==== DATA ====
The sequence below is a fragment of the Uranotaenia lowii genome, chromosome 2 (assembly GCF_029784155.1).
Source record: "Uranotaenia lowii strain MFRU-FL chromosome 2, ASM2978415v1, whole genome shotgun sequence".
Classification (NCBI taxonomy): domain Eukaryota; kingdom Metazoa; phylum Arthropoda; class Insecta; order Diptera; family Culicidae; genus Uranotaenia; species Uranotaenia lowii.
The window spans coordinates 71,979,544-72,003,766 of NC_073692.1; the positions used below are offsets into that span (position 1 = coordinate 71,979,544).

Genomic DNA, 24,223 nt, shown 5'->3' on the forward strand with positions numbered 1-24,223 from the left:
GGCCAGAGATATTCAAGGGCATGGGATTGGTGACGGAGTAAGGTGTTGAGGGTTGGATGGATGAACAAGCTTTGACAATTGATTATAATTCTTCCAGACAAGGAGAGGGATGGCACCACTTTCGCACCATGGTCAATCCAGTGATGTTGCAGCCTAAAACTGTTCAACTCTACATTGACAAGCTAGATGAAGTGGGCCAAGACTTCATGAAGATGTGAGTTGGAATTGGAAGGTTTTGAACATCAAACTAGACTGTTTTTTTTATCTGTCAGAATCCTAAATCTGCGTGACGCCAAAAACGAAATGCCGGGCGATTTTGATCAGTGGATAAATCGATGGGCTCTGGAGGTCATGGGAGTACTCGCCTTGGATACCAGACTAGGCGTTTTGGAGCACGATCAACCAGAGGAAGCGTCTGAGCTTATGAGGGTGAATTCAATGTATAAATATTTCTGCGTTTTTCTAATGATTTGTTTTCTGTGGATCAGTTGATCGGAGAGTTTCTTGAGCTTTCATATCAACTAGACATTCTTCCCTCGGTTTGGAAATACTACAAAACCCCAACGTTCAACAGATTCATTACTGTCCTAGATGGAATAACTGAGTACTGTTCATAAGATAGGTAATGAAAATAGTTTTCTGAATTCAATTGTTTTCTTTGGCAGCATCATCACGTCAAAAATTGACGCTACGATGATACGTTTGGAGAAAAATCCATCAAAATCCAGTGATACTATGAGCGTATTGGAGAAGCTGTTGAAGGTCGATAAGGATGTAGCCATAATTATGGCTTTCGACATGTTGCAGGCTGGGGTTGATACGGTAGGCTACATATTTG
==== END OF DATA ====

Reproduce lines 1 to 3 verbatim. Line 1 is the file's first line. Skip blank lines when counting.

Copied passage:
The sequence below is a fragment of the Uranotaenia lowii genome, chromosome 2 (assembly GCF_029784155.1).
Source record: "Uranotaenia lowii strain MFRU-FL chromosome 2, ASM2978415v1, whole genome shotgun sequence".
Classification (NCBI taxonomy): domain Eukaryota; kingdom Metazoa; phylum Arthropoda; class Insecta; order Diptera; family Culicidae; genus Uranotaenia; species Uranotaenia lowii.